Dubai: Dubai’s flagship carrier Emirates has completed the retrofit of five of the 120 aircraft earmarked for its ambitious $2 billion retrofit programme, a top airline official has revealed.
Adel Al Redha, Chief Operating Officer of Emirates, said the airline can now retrofit two aircraft every month. Work is underway to improve efficiency by reducing the number of days to retrofit one aircraft. “Every aircraft (Airbus A380) that has undergone a retrofit has been deployed to various destinations within our network,” said Al Redha.
Emirates has earmarked its Airbus A380s and Boeing 777s for a facelift until April 2025. Once 67 A380s are refreshed and back in service, Emirates will begin the retrofit of 53 of its Boeing 777s. In an earlier interview with Gulf News, Adnan Kazim, Chief Commercial Officer of Emirates, revealed that it costs $15 million to retrofit one aircraft.
The retrofit programme will result in nearly 4,000 Premium Economy seats installed, 728 First class suites refreshed, and more than 5,000 Business class seats upgraded. The airline aims to retrofit four Emirates aircraft from start to finish every month, continuously for over two years.
Al Redha added, “We are improving our efficiencies by reducing the number of days that it takes to retrofit an aircraft. It’s been very successful and is going as per target.” In January, the airline’s first retrofitted A380 was deployed to London Heathrow, and plans are underway to get 50 aircraft to be part of the retrofit programme this year.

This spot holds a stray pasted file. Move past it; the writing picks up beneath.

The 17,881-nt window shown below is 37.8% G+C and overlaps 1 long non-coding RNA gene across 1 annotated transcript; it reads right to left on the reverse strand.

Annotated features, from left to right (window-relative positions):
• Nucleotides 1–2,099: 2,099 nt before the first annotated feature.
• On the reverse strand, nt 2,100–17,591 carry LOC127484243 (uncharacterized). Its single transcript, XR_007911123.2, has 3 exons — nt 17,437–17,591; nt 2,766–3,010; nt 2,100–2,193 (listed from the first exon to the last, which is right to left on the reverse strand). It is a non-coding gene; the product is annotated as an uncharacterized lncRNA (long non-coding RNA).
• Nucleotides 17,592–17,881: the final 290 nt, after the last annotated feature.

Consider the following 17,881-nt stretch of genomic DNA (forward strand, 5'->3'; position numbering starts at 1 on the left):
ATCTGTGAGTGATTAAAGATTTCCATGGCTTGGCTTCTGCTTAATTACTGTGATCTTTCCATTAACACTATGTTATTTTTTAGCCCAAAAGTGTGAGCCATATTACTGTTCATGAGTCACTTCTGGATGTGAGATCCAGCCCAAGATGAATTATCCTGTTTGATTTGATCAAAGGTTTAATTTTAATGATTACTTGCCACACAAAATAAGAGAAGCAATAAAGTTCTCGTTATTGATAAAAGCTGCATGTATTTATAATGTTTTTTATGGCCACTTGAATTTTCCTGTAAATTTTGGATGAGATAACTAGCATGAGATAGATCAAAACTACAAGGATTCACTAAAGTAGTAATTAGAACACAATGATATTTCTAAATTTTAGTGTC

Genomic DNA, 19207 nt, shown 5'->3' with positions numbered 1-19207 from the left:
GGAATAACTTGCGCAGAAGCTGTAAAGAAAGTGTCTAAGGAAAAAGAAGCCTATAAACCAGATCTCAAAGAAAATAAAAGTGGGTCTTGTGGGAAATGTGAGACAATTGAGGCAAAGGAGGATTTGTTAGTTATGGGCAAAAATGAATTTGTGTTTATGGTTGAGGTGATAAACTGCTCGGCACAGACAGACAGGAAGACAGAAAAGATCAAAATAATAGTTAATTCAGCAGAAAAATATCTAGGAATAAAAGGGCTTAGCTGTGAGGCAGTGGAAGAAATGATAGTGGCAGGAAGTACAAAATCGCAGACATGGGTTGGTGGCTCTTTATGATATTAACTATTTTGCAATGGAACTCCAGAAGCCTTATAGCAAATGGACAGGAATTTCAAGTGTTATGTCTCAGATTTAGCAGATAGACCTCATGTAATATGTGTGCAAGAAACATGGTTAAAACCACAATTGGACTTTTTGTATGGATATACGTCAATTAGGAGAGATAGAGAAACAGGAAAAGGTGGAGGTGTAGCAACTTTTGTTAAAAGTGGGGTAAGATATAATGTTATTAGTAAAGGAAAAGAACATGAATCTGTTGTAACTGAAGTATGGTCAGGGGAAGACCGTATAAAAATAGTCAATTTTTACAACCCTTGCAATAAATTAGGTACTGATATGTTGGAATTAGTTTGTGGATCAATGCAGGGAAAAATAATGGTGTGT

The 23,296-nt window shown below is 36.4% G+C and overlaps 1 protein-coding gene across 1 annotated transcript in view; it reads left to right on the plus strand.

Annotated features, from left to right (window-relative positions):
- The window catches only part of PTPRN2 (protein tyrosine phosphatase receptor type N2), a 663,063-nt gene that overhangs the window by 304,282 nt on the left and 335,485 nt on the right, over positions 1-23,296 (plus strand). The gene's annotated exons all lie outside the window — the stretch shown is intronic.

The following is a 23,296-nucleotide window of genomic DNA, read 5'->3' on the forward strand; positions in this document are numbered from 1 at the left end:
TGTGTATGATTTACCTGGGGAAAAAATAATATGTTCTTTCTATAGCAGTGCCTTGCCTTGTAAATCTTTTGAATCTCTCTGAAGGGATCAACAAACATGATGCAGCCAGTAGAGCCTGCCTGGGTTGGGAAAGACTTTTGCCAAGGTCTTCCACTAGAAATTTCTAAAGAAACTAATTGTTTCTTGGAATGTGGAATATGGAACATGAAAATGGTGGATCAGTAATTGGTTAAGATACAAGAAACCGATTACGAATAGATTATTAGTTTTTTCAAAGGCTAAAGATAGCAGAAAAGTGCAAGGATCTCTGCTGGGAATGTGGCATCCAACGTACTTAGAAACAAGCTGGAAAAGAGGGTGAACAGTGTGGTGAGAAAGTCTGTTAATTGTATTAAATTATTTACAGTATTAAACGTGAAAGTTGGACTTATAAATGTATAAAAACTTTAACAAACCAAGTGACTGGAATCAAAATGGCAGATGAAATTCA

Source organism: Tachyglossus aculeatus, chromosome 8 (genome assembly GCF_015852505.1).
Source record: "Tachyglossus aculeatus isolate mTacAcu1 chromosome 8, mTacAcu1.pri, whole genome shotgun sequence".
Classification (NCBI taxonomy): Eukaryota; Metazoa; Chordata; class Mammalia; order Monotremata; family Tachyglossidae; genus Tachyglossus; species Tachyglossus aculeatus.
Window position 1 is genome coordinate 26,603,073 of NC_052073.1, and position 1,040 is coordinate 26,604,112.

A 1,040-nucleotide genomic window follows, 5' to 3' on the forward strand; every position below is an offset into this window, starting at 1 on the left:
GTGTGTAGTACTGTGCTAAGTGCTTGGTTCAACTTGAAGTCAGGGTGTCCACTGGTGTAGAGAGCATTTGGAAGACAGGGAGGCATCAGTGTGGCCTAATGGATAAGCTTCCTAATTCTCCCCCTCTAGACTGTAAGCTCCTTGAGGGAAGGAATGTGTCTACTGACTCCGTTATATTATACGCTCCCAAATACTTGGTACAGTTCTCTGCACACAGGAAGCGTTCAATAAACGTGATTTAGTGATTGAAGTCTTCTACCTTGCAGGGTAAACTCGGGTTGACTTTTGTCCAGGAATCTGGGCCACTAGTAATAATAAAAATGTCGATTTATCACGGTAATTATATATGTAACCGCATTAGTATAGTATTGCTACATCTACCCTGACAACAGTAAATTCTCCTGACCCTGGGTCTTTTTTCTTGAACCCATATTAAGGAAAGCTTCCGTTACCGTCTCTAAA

Availability still an issue when it comes to SAF
Commenting on the airline’s efforts to adopt sustainable aviation fuel (SAF), Al Redha said Emirates has engaged with several airports across Europe and the Far East to use alternative fuel wherever possible. Emirates successfully operated its first milestone demonstration flight on a Boeing 777-300ER, powering one of its engines with 100 per cent SAF in January this year.
Since the airline successfully completed the test flight, Emirates is working with these European and Far East airports to bring about a practical use scenario to use SAF. “We have a clear strategy towards our obligation to participate in a zero omission approach. Aircraft fuel is one of the elements that can give us such as advantage,” said Al Redha.
“Since we have proven that it is possible to use SAF in one of the aircraft engines, we have been engaged with airports in Europe and the Far East where we would be carrying a percentage of our fuel from SAF. I think UAE hosting COP28 by November this year (is also a significant step forward) towards adopting more such clean measures,” he added. However, the biggest challenge remains the ease in availability of such fuel at the airports. “The use of SAF is still subject to availability at various airports,” stated Al Redha.
The airline COO also confirmed that Emirates is working with Boeing and GE to run a second set of tests where both engines for the aircraft will be tested using SAF. “Once we are satisfied with all parameters (needed to run a test flight successfully), we will run the second test flight. But for now, even using one engine to run on SAF provides great opportunities for savings on fuel consumption,” said Al Redha.
For example, for an aircraft to operate from here to Europe, the fuel requirement stands at approximately 70 tonnes. “If only 50 per cent of that is being used, it cuts down consumption to 35 tonnes, resulting in considerable fuel savings,” he added.
On the airport front, Emirates has also shifted to using electric cars for its First and Business Class passengers. “Both dnata and we are working to replace traditional cars with electric cars in the future. We are very committed and have a strategic plan to deploy sustainable measures realistically,” he added.